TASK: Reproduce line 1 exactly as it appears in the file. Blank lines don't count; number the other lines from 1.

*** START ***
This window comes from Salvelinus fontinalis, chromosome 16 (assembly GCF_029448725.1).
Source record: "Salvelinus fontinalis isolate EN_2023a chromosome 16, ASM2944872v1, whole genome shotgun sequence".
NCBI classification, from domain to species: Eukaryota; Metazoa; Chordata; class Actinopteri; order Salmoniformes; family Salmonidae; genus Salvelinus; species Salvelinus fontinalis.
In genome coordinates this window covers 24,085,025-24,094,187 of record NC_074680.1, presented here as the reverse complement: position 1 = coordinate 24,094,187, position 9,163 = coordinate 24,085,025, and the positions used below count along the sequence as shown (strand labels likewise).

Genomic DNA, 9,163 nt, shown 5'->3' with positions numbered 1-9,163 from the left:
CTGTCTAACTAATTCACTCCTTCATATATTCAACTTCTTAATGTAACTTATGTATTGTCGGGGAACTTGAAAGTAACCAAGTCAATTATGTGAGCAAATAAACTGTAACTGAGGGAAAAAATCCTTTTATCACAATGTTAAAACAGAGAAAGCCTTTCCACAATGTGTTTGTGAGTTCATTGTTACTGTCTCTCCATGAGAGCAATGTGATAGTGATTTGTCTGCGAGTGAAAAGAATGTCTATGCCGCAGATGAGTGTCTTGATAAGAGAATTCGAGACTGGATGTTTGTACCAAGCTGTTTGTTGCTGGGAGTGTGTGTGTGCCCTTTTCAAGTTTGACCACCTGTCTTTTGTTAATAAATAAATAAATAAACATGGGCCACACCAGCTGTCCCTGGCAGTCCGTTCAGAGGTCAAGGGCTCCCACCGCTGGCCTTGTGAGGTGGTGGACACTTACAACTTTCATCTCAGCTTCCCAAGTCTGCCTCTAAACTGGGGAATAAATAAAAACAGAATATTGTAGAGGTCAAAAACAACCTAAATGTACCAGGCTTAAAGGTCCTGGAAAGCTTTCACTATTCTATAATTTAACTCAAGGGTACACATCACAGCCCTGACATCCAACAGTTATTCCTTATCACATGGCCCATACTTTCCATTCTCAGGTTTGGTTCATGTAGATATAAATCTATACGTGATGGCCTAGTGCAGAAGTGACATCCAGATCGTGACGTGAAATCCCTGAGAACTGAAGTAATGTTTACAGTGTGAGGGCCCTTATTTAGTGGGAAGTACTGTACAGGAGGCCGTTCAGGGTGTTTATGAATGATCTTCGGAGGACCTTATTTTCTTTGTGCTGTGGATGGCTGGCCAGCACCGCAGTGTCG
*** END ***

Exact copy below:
This window comes from Salvelinus fontinalis, chromosome 16 (assembly GCF_029448725.1).